"I have got some business out at the edge of town
Candy weighing both of my pockets down
Till I can hardly stay afloat, from the weight of them
(and knowing how the commonfolk condemn
What it is I do, to you, to keep you warm:
Being a woman. Being a woman.)

But always up the mountainside you’re clambering
Groping blindly, hungry for anything;
Picking through your pocket linings —
Well, what is this?
Scrap of sassafras, eh Sisyphus?

I see the blossoms broke and wet after the rain
Little sister, he will be back again
I have washed a thousand spiders down the drain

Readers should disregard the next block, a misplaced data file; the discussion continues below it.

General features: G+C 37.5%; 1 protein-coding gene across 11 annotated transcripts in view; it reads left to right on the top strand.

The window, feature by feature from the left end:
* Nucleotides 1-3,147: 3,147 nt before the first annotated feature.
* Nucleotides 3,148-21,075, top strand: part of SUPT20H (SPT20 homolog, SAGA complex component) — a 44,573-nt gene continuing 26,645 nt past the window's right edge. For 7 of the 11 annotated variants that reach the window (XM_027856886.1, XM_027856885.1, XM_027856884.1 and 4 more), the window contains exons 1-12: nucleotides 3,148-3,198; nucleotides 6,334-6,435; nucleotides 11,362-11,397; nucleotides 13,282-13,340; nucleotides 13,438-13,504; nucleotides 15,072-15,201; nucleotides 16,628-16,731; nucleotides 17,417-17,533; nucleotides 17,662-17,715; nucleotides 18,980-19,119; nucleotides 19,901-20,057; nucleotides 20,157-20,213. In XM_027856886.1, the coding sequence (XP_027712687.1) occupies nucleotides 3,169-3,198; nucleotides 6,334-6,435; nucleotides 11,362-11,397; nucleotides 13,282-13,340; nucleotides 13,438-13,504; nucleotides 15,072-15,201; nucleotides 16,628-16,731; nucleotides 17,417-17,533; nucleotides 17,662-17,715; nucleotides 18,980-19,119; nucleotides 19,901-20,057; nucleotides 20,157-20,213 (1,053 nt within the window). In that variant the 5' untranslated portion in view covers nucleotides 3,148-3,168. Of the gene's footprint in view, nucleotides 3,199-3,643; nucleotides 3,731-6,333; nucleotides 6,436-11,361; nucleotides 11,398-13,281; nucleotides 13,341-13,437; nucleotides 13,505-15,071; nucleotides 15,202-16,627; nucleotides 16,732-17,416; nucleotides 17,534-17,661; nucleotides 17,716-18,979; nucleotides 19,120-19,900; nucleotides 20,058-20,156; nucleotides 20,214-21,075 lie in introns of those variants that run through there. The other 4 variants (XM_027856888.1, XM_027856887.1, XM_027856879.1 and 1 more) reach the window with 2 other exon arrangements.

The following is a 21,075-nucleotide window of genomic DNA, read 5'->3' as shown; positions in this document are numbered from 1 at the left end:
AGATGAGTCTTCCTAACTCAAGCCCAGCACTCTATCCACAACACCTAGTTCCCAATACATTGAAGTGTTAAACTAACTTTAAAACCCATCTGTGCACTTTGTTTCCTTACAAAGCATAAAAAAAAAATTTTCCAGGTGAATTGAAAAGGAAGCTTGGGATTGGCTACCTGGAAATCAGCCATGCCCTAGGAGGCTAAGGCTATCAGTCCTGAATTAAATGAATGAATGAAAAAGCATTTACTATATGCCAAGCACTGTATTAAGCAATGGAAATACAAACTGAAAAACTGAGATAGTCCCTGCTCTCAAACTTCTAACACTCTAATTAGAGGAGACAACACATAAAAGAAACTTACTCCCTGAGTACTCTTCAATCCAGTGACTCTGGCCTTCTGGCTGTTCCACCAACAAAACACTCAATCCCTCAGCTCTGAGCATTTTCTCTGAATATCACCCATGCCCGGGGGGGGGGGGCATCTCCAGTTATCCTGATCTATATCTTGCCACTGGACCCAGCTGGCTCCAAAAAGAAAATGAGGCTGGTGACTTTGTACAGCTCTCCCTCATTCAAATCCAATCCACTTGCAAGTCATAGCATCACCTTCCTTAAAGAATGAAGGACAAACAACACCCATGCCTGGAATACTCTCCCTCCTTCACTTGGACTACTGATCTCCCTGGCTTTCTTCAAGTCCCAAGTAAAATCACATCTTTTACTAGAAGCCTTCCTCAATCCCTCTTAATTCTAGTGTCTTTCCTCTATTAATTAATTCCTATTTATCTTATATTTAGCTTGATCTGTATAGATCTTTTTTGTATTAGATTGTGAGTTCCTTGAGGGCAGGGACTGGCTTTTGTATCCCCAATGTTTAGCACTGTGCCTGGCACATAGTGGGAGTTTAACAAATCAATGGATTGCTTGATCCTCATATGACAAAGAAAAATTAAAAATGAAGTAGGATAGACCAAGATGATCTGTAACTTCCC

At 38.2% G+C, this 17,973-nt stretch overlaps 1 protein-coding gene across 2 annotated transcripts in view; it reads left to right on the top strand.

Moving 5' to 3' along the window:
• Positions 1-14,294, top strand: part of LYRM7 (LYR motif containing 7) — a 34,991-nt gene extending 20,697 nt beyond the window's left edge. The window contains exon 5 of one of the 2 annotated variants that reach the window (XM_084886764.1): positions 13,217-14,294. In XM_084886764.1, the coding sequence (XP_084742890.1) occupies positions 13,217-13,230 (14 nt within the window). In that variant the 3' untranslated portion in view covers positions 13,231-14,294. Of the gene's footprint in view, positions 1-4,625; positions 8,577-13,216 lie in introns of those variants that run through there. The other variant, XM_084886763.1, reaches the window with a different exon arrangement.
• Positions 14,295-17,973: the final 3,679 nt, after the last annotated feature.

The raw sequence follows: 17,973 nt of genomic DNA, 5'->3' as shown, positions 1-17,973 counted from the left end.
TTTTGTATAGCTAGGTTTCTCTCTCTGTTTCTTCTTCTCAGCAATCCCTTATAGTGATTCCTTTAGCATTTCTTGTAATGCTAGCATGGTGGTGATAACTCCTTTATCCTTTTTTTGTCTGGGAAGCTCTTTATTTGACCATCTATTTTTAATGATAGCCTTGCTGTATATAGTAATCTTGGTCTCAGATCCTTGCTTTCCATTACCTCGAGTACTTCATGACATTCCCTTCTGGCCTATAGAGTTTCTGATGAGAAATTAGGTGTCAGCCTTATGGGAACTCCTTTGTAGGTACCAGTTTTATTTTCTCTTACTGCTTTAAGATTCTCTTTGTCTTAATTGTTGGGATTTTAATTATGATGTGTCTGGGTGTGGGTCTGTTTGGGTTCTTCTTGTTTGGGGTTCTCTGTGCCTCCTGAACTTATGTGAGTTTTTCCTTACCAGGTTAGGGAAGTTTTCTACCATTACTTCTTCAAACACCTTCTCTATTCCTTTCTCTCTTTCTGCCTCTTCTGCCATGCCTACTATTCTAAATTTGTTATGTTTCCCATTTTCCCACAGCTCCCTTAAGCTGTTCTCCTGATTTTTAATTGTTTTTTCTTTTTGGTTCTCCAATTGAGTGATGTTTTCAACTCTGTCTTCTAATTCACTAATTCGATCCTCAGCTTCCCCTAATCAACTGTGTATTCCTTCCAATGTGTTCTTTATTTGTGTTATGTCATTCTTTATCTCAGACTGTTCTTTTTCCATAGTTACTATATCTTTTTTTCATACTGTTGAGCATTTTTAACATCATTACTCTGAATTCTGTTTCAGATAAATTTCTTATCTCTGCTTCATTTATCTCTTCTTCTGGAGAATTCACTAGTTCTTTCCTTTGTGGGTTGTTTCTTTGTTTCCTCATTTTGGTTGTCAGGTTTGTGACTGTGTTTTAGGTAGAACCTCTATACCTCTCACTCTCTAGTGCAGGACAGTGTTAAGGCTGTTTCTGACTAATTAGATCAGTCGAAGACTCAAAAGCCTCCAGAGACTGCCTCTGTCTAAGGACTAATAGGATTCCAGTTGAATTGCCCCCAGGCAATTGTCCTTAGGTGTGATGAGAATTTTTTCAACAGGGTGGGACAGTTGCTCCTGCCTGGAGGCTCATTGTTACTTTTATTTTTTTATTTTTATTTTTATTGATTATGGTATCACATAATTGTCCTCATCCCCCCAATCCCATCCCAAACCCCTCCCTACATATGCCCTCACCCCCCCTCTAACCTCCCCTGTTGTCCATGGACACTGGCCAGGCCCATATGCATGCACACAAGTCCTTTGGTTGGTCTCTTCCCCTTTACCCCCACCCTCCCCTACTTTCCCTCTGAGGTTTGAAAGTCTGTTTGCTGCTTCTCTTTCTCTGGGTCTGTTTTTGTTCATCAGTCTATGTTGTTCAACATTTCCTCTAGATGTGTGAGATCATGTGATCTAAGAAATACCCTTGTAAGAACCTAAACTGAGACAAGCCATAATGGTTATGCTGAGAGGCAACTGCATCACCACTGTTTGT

Spiders’ ghosts hang, soaked and dangling
Silently from all the blooming cherry trees
In tiny nooses, safe from everyone —
Nothing but a nuisance; gone now, dead and done —
Be a woman. Be a woman."

- from "Only Skin" by Joanna Newsom

"Waking or asleep,
Thou of death must deem
Things more true and deep
Than we mortals dream,
Or how could thy notes flow in such a crystal stream?

We look before and after,
And pine for what is not:
Our sincerest laughter
With some pain is fraught;
Our sweetest songs are those that tell of saddest thought.

Yet if we could scorn
Hate, and pride, and fear;
If we were things born
Not to shed a tear,
I know not how thy joy we ever should come near.

Better than all measures
Of delightful sound,
Better than all treasures
That in books are found,
Thy skill to poet were, thou scorner of the ground!

Teach me half the gladness
That thy brain must know,
Such harmonious madness
From my lips would flow
The world should listen then, as I am listening now."

- from "To a Skylark" by Percy Shelley